Eliminates waiting periods for coverage more than 90 days
Accessing Coverage Purchasing coverage through an Exchange
• Health insurance exchanges are intended to be competitive marketplaces where individuals and businesses can shop for private health insurance plans or enroll in public benefits programs with the help of easy-tounderstand information on all their options. • Exchanges are open to individuals and small businesses with up to 50 employees • Entry point for tax credits for purchasing coverage for individuals. • Contains strong consumer protections, as well as other standards related to marketing, the network of providers, etc., for qualified plans selling in the exchange
Accessing Coverage • Nebraska has chosen to have a federally facilitated exchange—one that will be run by the federal government in place of the state. • The goal is to make the Exchange a one-stop shop for people for private coverage, Medicaid coverage, and accessing tax credits.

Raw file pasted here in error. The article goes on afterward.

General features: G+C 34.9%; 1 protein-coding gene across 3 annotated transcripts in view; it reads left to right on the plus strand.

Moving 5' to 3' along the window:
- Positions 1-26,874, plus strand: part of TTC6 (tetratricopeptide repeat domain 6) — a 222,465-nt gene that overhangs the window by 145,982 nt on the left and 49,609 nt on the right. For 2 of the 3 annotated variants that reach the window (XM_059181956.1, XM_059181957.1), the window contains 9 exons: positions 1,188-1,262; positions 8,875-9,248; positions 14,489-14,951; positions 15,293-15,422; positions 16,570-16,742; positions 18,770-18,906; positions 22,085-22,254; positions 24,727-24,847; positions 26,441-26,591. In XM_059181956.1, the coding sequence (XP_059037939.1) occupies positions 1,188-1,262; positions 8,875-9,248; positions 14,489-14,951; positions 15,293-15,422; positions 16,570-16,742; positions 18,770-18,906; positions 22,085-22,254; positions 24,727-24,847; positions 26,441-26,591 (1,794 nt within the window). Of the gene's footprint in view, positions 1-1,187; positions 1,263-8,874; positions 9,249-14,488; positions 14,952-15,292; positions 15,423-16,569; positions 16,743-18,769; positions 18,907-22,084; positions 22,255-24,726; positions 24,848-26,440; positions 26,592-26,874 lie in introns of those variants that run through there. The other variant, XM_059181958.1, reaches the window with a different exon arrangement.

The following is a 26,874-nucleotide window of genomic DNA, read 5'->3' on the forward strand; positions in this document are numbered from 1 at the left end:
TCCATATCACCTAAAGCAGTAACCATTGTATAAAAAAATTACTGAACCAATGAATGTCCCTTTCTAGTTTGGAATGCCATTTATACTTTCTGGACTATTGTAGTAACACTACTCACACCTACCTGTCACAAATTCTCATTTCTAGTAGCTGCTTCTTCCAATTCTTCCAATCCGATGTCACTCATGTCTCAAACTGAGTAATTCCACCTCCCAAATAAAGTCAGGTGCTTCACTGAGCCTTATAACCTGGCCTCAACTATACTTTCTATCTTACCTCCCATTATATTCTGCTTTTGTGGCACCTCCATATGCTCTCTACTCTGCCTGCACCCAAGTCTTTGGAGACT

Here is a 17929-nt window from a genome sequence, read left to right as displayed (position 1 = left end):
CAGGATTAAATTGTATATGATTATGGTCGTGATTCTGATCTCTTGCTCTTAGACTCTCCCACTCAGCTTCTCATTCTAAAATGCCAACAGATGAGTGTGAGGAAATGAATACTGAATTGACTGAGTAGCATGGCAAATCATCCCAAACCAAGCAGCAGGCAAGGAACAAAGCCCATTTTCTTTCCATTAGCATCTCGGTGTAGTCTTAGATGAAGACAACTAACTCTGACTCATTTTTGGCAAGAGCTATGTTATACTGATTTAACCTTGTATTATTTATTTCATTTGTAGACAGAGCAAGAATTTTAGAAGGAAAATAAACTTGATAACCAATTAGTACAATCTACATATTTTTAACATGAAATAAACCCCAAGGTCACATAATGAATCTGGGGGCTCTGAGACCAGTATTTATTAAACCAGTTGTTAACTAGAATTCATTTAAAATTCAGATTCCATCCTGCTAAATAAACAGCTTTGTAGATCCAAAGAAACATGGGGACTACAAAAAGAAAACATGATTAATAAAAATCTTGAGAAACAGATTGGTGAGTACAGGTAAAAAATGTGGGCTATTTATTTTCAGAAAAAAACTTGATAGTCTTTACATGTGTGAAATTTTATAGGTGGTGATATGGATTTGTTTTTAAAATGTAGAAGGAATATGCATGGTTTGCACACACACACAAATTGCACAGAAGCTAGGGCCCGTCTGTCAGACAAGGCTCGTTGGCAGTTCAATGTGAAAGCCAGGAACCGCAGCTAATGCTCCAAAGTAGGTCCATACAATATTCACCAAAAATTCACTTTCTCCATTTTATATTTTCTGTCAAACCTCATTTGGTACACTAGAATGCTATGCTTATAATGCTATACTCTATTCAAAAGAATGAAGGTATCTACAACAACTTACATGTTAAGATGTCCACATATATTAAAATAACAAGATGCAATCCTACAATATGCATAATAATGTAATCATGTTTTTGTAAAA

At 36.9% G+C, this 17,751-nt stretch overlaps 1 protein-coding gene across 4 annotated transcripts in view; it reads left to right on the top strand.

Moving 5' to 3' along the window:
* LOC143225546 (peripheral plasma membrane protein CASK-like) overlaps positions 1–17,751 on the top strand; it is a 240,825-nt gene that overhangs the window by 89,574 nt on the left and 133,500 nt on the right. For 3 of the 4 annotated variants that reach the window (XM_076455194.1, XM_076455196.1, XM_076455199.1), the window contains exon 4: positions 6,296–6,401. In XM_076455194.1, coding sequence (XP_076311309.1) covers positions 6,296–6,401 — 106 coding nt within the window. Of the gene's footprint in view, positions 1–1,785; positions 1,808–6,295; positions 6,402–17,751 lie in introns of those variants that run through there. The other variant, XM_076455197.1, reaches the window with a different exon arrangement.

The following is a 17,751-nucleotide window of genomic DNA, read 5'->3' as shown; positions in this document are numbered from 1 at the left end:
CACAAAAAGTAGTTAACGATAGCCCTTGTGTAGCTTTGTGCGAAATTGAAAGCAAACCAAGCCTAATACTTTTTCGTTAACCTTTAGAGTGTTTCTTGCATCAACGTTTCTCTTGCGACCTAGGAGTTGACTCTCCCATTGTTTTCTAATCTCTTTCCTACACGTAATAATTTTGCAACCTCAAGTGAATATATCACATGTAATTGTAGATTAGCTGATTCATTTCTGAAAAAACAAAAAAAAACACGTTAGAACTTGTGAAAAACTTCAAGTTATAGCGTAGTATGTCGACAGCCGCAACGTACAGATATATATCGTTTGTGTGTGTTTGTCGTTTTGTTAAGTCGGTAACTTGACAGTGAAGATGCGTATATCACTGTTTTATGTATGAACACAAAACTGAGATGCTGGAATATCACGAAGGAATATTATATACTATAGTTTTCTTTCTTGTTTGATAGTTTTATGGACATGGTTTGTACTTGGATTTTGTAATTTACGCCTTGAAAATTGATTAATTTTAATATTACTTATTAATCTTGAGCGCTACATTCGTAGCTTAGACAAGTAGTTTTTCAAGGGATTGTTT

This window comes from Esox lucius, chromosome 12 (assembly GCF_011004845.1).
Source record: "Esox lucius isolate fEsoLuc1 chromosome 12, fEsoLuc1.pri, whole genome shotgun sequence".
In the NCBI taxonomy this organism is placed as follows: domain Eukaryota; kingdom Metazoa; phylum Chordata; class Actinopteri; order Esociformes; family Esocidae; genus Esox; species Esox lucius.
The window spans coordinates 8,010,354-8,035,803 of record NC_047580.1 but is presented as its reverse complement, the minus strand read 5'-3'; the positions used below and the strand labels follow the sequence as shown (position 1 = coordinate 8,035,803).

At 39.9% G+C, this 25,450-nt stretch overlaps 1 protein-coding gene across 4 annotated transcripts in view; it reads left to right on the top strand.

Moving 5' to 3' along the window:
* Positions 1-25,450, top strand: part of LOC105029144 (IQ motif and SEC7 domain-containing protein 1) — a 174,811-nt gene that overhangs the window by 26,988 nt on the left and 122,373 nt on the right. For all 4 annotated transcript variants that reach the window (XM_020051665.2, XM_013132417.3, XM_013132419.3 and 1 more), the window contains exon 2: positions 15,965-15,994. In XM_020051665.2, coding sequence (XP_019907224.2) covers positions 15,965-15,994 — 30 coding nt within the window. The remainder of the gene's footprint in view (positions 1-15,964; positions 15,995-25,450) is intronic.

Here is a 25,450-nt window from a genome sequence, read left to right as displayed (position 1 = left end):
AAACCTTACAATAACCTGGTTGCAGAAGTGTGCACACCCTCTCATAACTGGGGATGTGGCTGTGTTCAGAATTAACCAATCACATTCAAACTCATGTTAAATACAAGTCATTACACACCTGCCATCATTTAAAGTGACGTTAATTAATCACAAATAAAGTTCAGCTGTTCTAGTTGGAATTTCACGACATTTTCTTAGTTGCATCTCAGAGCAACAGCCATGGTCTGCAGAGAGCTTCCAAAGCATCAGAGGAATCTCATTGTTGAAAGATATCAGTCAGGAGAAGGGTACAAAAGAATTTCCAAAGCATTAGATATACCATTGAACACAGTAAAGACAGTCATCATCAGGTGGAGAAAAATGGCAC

Affording Coverage Tax credits in Exchange
• The law creates tax credits to assist with premiums for eligible persons with incomes between 100 and 400% of the federal poverty level (FPL) ($19,090 to $76,360 for a family of three) • Tax credits for premiums are on a graduated scale and are based on percentage of income. (i.e., people between 100-133% of FPL will pay 2% of their income towards the premium, and so on) • Cost sharing subsidies will also be available to help limit the outof-pocket costs for care. • Individuals are not eligible for premium credits if they are offered coverage by their employer unless the employer plan does not meet certain minimum standards and the employee share of (individual) premiums is 9.5% of income. Nor are individuals eligible for tax credits if they are eligible for Medicaid.
Individual Responsibility •
Goal of this provision is to broaden the risk pool and ensure shared responsibility.
Requires U.S. citizens and legal residents to have qualifying health coverage. •
Coverage must meet minimum requirements
Penalties: • • •
$695 per year, up to maximum of three times that amount per family or 2.5% of household income Penalty will be phased in from 2014 – 2016 Upheld by the Supreme Court as a tax.
Individual Responsibility •
Exemptions provided for: • • • • • • • •